Wanna go? Asian BBQ & Grill is located at 3230 Reynolda Road, Winston-Salem.  https://asianbbqandgrill.com

The next available Chef’s Table is a Triadfoodies Friendsgiving on Monday, November 18, 7:00pm at Providence Restaurant. Tickets are $50 and 100 percent of proceeds will benefit Second Harvest Food Bank of Northwest North Carolina. Reserve tickets here.

foodies! Get yourself to the Wine v. Beer Luau at 1703

When we say you should, we so mean it.  I wouldn’t steer you wrong, foodies. Chef Curtis Hackaday is showing how he’s inspired by his former Hawaii with another 2nd Supper Wine versus Beer Dinner…this one Luau focused. We just know it’s going to be great!

1703 Restaurant & Catering is continuing with their 2nd Sunday Supper, this time with a rematch of their Beer v. Wine Dinner. The dinner will be paired with a Luau as Chef Curtis roasts a whole pig. The event is this Sunday, September 11 at 6:30pm.

We went to the last one and omg…it was amazing. We had to judge how each of the 5 courses paired with beers from Mystery Brewing of Hillsborough versus some hand-picked wine selections. Overall, it was a tie. Kind of strange. But it was so fun to really taste the nuances in the wine or beer and how it complemented the dishes. For instance, part of the dessert really liked the wine. But another part of the dessert liked the beer. Plus we got a great education from the rep from Mystery Brewing. After declaring a tie, it only makes sense for a rematch. “I’ll continue to do the versus dinners because I want both beer and wine drinkers to come. It seems to bring a happy discussion to the table,”Curtis told me today.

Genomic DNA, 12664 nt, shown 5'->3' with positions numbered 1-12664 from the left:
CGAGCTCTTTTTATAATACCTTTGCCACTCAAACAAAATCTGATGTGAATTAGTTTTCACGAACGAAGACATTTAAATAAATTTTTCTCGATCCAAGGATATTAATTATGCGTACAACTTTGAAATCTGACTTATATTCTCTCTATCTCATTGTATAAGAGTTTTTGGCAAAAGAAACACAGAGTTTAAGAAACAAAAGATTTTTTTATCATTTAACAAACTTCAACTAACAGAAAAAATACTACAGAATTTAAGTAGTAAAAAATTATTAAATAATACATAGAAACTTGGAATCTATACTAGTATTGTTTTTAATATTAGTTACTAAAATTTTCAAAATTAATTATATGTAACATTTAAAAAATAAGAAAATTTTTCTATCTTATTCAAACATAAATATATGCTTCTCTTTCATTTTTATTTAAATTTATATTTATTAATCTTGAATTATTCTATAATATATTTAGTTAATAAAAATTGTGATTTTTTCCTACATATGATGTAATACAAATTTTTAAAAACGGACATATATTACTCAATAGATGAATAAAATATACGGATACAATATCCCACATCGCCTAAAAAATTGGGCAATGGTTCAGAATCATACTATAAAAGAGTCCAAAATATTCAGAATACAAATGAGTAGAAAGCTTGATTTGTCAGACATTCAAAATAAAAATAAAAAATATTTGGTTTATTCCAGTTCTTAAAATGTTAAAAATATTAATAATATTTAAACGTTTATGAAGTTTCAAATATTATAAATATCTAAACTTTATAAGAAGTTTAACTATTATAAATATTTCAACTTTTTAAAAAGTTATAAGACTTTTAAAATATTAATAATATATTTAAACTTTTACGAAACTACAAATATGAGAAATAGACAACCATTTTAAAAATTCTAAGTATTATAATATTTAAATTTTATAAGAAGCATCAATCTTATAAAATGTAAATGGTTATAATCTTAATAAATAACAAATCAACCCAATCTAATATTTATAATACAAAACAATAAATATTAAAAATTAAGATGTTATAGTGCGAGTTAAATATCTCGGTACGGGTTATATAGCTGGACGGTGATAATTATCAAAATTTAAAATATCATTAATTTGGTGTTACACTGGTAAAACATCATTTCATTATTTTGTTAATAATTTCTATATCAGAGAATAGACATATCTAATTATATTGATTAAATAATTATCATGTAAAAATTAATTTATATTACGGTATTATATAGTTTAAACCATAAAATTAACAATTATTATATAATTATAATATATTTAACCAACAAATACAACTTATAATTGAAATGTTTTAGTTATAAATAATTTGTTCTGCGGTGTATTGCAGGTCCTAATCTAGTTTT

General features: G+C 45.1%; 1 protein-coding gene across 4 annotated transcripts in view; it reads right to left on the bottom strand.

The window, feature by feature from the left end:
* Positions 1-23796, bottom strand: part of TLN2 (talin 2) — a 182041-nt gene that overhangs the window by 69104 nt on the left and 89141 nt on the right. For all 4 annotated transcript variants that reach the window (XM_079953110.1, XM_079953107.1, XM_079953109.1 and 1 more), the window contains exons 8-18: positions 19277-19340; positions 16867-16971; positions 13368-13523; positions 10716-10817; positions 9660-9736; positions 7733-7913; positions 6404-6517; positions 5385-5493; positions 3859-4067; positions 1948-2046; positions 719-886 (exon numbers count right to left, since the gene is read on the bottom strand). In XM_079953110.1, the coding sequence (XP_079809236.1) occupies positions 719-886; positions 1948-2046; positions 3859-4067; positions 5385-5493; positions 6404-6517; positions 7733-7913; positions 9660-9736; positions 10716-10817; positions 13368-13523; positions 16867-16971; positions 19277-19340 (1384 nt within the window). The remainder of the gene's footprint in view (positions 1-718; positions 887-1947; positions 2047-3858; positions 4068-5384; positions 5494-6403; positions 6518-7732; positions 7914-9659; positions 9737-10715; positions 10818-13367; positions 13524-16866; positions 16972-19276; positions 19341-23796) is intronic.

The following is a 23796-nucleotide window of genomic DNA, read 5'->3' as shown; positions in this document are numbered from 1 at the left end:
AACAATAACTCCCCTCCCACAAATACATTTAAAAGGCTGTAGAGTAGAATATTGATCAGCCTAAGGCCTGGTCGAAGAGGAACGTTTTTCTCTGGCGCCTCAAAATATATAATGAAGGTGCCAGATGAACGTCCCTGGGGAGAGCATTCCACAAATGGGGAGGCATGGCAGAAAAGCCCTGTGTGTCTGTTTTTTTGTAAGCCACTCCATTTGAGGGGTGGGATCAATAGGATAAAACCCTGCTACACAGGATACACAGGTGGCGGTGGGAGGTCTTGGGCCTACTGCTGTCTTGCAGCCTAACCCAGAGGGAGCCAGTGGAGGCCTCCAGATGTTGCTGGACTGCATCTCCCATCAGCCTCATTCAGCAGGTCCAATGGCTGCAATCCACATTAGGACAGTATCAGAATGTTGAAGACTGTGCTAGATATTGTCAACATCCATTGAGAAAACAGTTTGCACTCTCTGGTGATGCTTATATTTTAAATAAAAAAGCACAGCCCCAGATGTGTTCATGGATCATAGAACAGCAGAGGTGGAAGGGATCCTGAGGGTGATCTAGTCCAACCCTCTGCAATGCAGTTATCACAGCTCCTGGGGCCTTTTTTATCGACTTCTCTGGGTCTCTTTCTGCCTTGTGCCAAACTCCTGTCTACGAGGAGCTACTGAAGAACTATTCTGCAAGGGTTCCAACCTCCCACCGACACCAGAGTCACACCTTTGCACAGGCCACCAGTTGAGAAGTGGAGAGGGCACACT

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From last month’s dinner, porchetta with deliciousness like watermelon and fried okra straws

As for the Luau theme, it just seems natural. Curtis says Hawaii is near and dear to him as he lived there for four years as a child. “It has had the most impact on my style of cooking. Visions of whole ducks and sides of pork in the window at a mall eatery are still entrenched in my memory. Hawaiian food is a melting pot of the Pacific and a Luau is their version of a party or feast so this should be a lot of fun.”

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Chef has already given his new Latin style pig roaster a trial run by cooking a suckling pig and handing out free pork sandwiches. Everyone who endured the heat to see the unveiling and tasting of the pig says it was fantastic. Chef Curtis Hackaday is arguably one of the most creative chefs in the Triad and we’re sure this event will be no less impressive. He’s like the chef you watch on Chef’s Table, but it’s not hundreds of dollars per person. 😀

Seating is limited, $55 per person. Call for reservations (336) 725-5767.